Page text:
- Created on Thursday, 28 March 2013 08:00
- Published on Thursday, 28 March 2013 08:00
- Written by Bill Bonner, Chairman, Bonner & Partners
- Hits: 691
Cyprus made a deal with its European overlords. It will crucify its savers. Deposits of over 100,000 euros will get a 40% haircut.
What does this tell us?
Governments will do whatever they need to do to stay in business.
The island nation’s rescue sets precedents for the eurozone that may stick in the memory of depositors and bondholders alike as investors debate who will next fall victim to the debt crisis. Under the terms of the agreement struck yesterday in Brussels, senior Cypriot bank bondholders will take losses and uninsured depositors will be largely wiped out.
The message that stakeholders of all stripes can be coerced into helping a cash-strapped nation may make investors more skittish. The risk is that bank runs and bond market sell-offs become more likely the moment a country applies for a new rescue, said economists and academics from Nicosia to New York.
"We now have a new type of rule and everyone within the eurozone has to sit down and see what that implies for their own finances," Nobel laureate Christopher Pissarides, an advisor to the Cypriot government, told The Pulse on Bloomberg Television.
What does it mean for your finances, dear reader?
Probably nothing in the short run. The Dow didn’t care about Cyprus yesterday. It went up 111 points anyway. Gold dropped back below the $1,600-per-ounce mark.
But in the long run, all governments get themselves into Cyprus-like messes. And all governments have one overriding concern: to remain in power.
Everything Falls Apart
Governments are nothing more than instruments used by insiders to take advantage of the outsiders.
Those who control the government (insiders) use its police power for their own purposes. That does not mean that they can get away with anything they want. Ultimately, they depend on the sheep-like complacence and credulity of the masses to maintain their authority.
Modern democracies, for example, hold periodic ballots to give the masses the impression they are in control. And sometimes voters "throw the bums out." Usually, though, the insiders have the voters under control.
They do so by buying the support of important groups -- with tax breaks, social programs, contract and jobs -- giving them enough to keep them in line.
But the insiders risk losing everything if they run out of money. Without money, they can’t buy votes. They can’t continue to divert resources to themselves. And they can’t afford their phony programs and claptrap redistributions systems, either.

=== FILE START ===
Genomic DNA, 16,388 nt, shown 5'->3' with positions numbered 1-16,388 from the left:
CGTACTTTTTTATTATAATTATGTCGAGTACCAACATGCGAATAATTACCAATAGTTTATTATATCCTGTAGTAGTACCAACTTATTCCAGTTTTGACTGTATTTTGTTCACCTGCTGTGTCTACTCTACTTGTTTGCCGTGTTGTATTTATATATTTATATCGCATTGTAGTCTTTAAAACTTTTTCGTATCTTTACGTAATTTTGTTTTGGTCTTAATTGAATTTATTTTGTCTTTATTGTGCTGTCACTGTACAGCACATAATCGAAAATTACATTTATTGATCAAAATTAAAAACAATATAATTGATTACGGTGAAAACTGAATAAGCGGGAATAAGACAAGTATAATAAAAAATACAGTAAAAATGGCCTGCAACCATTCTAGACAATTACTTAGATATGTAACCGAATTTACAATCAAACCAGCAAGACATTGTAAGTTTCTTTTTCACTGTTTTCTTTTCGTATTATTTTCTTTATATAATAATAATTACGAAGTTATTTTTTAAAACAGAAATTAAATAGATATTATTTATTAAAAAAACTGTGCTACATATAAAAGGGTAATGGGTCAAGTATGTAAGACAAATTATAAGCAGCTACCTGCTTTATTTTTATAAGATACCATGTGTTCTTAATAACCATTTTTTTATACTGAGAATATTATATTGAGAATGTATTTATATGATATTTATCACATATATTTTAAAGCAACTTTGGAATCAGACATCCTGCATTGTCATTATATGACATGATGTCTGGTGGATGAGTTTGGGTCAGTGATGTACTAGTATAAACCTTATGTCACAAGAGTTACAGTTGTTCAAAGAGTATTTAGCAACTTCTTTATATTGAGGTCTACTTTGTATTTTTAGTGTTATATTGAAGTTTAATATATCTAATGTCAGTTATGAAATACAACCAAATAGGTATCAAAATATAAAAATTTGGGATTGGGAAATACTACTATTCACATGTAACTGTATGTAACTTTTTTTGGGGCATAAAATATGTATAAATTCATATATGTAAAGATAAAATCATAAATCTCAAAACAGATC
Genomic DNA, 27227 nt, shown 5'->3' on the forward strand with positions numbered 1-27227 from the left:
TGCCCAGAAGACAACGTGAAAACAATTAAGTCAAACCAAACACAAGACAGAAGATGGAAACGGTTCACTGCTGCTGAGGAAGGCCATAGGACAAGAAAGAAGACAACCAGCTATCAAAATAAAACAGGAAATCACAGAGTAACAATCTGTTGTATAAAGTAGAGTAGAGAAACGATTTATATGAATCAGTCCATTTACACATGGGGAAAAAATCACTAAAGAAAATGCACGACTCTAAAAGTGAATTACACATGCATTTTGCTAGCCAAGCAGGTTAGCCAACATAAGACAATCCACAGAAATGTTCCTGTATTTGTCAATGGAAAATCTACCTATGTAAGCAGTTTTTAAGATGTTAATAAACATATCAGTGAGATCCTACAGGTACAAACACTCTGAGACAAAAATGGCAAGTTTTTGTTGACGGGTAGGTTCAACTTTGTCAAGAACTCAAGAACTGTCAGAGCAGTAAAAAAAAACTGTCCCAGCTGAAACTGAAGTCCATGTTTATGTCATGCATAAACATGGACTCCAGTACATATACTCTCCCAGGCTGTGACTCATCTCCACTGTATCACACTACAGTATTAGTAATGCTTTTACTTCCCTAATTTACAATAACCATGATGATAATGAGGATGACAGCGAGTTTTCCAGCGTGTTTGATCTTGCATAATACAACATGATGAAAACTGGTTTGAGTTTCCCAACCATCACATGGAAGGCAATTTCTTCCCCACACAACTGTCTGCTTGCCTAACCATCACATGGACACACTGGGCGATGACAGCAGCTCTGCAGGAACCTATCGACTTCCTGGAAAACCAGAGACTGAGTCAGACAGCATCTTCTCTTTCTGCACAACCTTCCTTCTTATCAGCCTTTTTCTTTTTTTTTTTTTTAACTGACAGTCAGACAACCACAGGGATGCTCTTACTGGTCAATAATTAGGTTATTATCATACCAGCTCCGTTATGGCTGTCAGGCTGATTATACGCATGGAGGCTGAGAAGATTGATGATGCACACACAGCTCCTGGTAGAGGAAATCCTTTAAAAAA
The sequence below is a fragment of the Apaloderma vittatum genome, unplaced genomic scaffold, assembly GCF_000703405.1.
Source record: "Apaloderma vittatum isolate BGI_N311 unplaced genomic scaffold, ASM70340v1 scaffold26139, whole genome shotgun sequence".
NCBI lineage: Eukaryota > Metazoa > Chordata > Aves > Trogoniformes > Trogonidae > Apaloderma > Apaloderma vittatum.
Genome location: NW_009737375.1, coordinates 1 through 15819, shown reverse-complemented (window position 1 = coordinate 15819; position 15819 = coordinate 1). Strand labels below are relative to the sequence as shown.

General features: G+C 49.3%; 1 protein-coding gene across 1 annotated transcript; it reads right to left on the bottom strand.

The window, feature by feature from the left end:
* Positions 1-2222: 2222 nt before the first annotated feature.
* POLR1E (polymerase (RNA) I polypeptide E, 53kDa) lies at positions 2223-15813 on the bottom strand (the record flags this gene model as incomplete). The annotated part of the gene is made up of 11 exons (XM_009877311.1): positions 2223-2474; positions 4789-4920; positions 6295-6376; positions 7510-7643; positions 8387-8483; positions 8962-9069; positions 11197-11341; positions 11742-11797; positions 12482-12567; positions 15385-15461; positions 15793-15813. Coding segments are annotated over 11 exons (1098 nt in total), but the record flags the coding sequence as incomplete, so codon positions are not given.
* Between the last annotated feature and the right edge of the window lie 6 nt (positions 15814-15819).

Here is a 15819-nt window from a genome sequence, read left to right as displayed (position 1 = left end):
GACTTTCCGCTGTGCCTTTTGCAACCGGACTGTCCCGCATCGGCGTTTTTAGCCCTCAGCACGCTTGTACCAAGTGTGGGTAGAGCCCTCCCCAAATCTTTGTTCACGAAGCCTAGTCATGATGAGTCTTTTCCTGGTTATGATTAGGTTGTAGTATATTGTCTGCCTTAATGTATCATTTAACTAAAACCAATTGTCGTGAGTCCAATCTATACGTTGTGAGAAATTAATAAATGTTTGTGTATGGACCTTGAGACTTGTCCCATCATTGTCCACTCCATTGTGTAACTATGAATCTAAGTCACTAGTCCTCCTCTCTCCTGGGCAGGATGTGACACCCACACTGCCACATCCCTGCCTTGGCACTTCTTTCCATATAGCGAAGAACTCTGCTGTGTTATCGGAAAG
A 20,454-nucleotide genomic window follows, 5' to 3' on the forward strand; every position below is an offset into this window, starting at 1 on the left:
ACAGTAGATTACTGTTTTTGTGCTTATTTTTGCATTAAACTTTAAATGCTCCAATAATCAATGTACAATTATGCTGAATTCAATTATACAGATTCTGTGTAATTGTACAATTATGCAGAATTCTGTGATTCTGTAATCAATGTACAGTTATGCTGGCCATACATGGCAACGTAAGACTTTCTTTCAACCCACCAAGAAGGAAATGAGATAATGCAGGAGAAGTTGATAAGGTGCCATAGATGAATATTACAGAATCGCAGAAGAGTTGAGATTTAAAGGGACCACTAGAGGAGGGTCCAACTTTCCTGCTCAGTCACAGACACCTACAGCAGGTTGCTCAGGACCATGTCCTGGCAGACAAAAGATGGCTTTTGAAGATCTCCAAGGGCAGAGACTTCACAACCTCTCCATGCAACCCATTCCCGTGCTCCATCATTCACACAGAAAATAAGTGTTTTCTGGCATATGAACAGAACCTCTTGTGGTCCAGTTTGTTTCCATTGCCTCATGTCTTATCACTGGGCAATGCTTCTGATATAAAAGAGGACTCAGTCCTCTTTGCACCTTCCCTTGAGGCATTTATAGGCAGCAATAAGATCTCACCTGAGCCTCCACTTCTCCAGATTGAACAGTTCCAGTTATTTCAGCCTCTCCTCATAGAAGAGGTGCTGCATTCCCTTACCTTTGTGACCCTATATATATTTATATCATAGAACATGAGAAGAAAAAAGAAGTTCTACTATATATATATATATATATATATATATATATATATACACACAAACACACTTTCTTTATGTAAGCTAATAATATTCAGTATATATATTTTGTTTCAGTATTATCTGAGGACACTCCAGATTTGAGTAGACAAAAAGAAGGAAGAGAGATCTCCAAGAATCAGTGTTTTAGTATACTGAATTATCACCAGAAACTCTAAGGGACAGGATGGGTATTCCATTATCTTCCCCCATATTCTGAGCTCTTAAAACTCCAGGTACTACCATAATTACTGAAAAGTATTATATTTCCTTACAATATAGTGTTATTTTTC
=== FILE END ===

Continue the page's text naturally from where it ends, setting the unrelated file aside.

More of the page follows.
In short, without access to money, everything falls apart. So a government such as Cyprus will do anything -- including stabbing its major industries in the back -- to keep the cash flowing. Cyprus is a tax haven and a money center. Clipping bank accounts is ruinous for its business. But if that’s what it takes to stay in business, that’s what the Cypriot insiders will do.
A Tax on Savers
Is Britain different? France? America? No. They are all on the same course. And all are dominated by insiders (even though the insider group can be large and amorphous) who will stop at nothing to remain in power.
Will they try to cut their liabilities by inflating the currency? Yes. Will they impose heavy taxes to protect their credit? Yes. Will they stiff savers? Definitely. They are already doing it. Artificially low interest rates are, in effect, an unlegislated tax on savers.
How much is that tax?
Ah! At the present rate, savers get next to nothing on their deposits, and the official rate of consumer price inflation (CPI) is about 2%. This makes the effective tax rate -- or the negative interest rate -- about 2%.
But if you calculate the CPI the way the Bureau of Labor Statistics did when Jimmy Carter was president, the rate of consumer price increases is more like 10%. This puts the annual "tax" on savers closer to 10%.
So go ahead. Put your money in a bank. Let your interest payments accumulate. Ten years from now, you will have less than half of what you have today.
You might as well have left your money in the Bank of Cyprus...
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